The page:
Since last June, Valve has claimed that “the right approach is to allow everything onto the Steam Store,” with only minor exceptions for content that is “illegal or straight-up trolling.” But Valve’s decision to block controversial upcoming title Rape Day from Steam shows its actual moderation policy is more reactive and restrictive than originally promised.
Rape Day attracted plenty of headlines over the last week or so for its pre-release description of a visual novel where you “control the choices of a menacing serial killer rapist during a zombie apocalypse.” Trailers and screenshots posted to the game’s (now-deleted, archived, extremely NSFW) Steam page show some very basic branching dialogue choices amid brutal static scenes of hardcore pornography and sexual violence.
Developer Desk Lamp said in a March 4 update that the game had been submitted to Steam for approval and that “the review process was taking longer than expected.” Yesterday afternoon, Valve posted a short blog post stating directly that “Rape Day will not ship on Steam”:
Much of our policy around what we distribute is, and must be, reactionary [Valve presumably means “reactive”]—we simply have to wait and see what comes to us via Steam Direct. We then have to make a judgment call about any risk it puts to Valve, our developer partners, or our customers. After significant fact-finding and discussion, we think ‘Rape Day’ poses unknown costs and risks and therefore won’t be on Steam.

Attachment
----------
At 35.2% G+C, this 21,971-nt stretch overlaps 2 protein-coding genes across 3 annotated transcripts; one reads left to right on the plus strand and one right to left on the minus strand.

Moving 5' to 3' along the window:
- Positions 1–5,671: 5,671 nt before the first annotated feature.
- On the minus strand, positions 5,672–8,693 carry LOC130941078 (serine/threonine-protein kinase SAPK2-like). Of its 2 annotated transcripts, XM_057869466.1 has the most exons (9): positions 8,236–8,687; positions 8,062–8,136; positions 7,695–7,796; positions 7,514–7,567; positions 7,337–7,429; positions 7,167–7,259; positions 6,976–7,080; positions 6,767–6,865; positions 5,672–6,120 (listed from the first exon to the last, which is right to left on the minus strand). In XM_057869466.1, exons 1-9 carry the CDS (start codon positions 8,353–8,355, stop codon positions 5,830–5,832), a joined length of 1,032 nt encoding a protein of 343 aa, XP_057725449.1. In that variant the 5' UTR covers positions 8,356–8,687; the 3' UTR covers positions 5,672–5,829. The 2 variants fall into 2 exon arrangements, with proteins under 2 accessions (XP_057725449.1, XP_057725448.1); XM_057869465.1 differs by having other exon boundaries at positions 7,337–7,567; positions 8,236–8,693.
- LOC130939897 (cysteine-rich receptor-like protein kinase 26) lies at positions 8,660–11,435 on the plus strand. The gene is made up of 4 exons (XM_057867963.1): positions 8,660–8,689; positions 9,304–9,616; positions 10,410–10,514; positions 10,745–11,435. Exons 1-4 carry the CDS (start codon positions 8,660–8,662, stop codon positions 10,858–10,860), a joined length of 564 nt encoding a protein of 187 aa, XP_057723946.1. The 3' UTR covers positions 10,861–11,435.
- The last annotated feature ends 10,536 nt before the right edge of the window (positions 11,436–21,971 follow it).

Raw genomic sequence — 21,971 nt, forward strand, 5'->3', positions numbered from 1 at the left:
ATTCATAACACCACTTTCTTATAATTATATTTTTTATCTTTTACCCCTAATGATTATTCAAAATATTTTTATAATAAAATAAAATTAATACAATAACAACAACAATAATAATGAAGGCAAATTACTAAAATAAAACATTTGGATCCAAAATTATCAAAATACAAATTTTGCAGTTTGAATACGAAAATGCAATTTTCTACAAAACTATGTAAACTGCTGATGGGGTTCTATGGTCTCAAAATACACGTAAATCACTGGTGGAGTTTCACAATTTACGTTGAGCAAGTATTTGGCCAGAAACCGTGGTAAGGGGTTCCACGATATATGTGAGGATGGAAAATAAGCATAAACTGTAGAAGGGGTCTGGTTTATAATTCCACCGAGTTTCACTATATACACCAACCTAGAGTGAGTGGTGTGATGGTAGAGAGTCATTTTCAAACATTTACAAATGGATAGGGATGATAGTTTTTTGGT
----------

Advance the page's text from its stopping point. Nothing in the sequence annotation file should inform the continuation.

We respect developers’ desire to express themselves, and the purpose of Steam is to help developers find an audience, but this developer has chosen content matter and a way of representing it that makes it very difficult for us to help them do that.
What are the rules?
Valve’s Rape Day statement is as notable for what it says as for what it doesn’t. For one, it doesn’t explicitly condemn the content in Rape Day, either generally or specifically. For another, it doesn’t argue that the game is either “illegal or straight-up trolling,” the two previously stated exceptions to its “allow everything” policy.
Depictions of rape and sexual violence are not illegal in the United States, as countless works of art and pop culture have shown over the years. “Straight up trolling” is more of a judgment call, but Valve has previously clarified that this generally applies to games that outright don’t work or are “just trying to incite and sow discord.” Valve has previously used this justification to remove games like AIDS Simulator and Active Shooter from Steam, the latter because it was “designed to do nothing but generate outrage and cause conflict through its existence,” according to a statement from Valve’s Doug Lombardi.